The photo above was taken at the peak of weather conditions. From then on it got colder and wetter and grayer.
Nobody informed me of any restroom facilities when I arrived and there were no convenient signs to that effect. There was however a small patch of woods behind the truck. This was not one of those places where they stand on formality.
Some places frown on such “communing with nature” and I have worked out a response if they complain.
“Sir! All day and night, stray animals and birds urinate on your patch of woods. Are you daring to imply that my urine is somehow inferior?” 😉
Just behind that trailer to the right was a quadrangle guarded by trailers. Why would they guard empty space?
Because they just poured a new, pristine slab of concrete and they know damned well that the trucks would ruin it if it were not carefully sequestered in this manner. These are smart folks, I tell you!
After a few hours of walking around the yard, even my sky-high tolerance for boredom was wearing thin. Let’s see what is nearby to walk to. Here I am in Green Bay and what might be near? Well…Green Bay. As it happened, the place is about a mile’s walk from the namesake water feature. Yes, the weather is cold and wet and grizzled – but then so was I. A very polite young lady who was soon to take the night shift at the guard shack described the route and what might be found. She did not paint false hopes of entertainment. But, neither did she know the low level of my expectations. 😉 Please see maps below.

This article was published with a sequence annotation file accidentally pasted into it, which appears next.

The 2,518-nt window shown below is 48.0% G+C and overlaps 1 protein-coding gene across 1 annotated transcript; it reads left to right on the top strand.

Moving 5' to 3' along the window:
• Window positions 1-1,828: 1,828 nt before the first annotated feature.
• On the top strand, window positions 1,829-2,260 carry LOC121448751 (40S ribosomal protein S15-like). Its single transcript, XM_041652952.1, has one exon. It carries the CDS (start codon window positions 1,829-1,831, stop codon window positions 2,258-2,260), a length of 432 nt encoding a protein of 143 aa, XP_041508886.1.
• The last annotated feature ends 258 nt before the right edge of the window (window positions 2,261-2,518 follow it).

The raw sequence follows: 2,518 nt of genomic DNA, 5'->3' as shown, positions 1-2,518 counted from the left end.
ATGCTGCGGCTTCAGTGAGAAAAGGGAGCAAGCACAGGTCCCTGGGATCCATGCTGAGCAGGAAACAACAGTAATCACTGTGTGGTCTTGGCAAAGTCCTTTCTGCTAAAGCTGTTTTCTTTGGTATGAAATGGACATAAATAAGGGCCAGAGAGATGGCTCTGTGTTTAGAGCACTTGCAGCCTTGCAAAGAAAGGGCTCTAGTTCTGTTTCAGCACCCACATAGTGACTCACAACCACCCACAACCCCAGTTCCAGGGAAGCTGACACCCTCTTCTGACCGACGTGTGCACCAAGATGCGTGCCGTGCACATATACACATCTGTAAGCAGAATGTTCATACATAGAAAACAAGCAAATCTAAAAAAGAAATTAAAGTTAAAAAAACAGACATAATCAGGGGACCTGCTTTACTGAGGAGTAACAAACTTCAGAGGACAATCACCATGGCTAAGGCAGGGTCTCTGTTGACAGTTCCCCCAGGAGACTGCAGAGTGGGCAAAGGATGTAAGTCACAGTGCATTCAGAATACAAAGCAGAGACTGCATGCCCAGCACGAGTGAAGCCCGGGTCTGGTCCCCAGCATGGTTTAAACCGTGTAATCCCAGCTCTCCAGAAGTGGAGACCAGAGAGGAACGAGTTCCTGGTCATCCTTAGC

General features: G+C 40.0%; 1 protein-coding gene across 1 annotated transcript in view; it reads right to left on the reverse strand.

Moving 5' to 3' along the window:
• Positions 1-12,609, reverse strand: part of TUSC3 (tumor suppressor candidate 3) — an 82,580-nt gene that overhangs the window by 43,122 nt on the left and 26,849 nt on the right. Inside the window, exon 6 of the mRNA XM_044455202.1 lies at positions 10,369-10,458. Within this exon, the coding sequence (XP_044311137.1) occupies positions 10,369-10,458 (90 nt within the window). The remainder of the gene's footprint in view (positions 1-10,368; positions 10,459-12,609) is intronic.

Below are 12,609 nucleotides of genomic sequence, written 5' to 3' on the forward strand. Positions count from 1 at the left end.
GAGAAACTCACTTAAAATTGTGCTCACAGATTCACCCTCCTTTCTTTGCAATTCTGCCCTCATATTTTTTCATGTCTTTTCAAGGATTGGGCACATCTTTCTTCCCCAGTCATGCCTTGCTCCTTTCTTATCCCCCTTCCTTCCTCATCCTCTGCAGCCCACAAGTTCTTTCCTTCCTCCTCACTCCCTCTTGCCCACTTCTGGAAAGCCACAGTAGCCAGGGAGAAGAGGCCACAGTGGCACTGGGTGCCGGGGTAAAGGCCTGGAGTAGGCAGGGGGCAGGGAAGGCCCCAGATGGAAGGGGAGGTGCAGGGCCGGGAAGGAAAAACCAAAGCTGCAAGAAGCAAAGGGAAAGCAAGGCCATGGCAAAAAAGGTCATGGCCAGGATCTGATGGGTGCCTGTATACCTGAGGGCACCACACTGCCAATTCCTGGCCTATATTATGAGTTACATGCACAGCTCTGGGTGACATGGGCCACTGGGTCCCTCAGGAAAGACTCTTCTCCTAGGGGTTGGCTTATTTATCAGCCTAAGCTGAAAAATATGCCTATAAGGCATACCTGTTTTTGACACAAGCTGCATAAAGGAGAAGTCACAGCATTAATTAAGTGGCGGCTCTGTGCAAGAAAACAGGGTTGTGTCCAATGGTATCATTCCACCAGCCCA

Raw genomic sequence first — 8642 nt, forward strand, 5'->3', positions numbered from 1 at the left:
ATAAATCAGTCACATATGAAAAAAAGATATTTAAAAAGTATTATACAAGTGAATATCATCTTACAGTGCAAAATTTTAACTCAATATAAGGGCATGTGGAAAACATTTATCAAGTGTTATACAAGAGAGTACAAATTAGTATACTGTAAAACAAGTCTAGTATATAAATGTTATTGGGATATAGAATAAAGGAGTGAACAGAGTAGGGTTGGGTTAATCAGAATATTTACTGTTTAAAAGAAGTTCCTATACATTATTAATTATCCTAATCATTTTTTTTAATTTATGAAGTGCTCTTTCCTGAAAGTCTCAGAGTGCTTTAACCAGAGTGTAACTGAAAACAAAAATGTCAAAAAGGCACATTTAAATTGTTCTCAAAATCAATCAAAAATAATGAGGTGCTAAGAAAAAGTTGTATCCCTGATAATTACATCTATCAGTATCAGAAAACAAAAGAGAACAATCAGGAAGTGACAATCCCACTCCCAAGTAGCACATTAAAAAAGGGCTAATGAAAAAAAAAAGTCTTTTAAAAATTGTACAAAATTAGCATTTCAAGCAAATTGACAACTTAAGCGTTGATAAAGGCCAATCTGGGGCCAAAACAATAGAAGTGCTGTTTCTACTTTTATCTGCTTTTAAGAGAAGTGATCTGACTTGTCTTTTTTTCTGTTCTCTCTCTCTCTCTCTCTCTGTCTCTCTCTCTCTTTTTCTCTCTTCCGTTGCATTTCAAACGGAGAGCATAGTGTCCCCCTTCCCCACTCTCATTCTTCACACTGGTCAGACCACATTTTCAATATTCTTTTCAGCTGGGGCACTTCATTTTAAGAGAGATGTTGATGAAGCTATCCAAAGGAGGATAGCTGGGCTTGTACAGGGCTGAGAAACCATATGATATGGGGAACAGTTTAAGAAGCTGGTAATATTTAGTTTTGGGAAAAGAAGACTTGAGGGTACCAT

Context Map. That long skinny peninsula separates Green Bay from Lake Michigan.
I could not go to Green Bay and turn down the chance to actually see…Green Bay.
Nearing the Bay. In this case the camera improves the picture.
The actual scene was much more like Ismael’s mood in the opening passage of Moby Dick: “whenever it is a damp, drizzly November in my soul; whenever I find myself involuntarily pausing before coffin warehouses, and bringing up the rear of every funeral I meet…”
And yet it was high-dollar entertainment compared to sitting in the truck, watching the rain.
Arriving at Bay Beach Park, I found nary a soul. This happens a lot – as you know if you are a regular reader.
The park was deserted, save the lone photographer. This was not surprising, given the weather.
I remember being a little kid and “flying” those planes with the stubby little wings. The tiny boats are equipped with enough steering wheels to make every little passenger a Captain. The park was dedicated to Veterans by the Navy Club in 1956 when your humble narrator was a single year old.
I returned to the yard and slept on into the night. The call came about midnight that the load was ready. As it happens, this is a near-optimum time. When the trailer is connected and the paperwork is done it is nearly 0200 and a good time to get out of a city and on to the road so that when I stop in the early afternoon, there is ample parking and no wait for a shower.
The trailer number is 15560 – the same trailer I had dropped so reluctantly. This is a favorable omen for a good trip. All in all, it was a well above average experience and a pleasure to do business with a polite professional at the Gate.
Over The Road,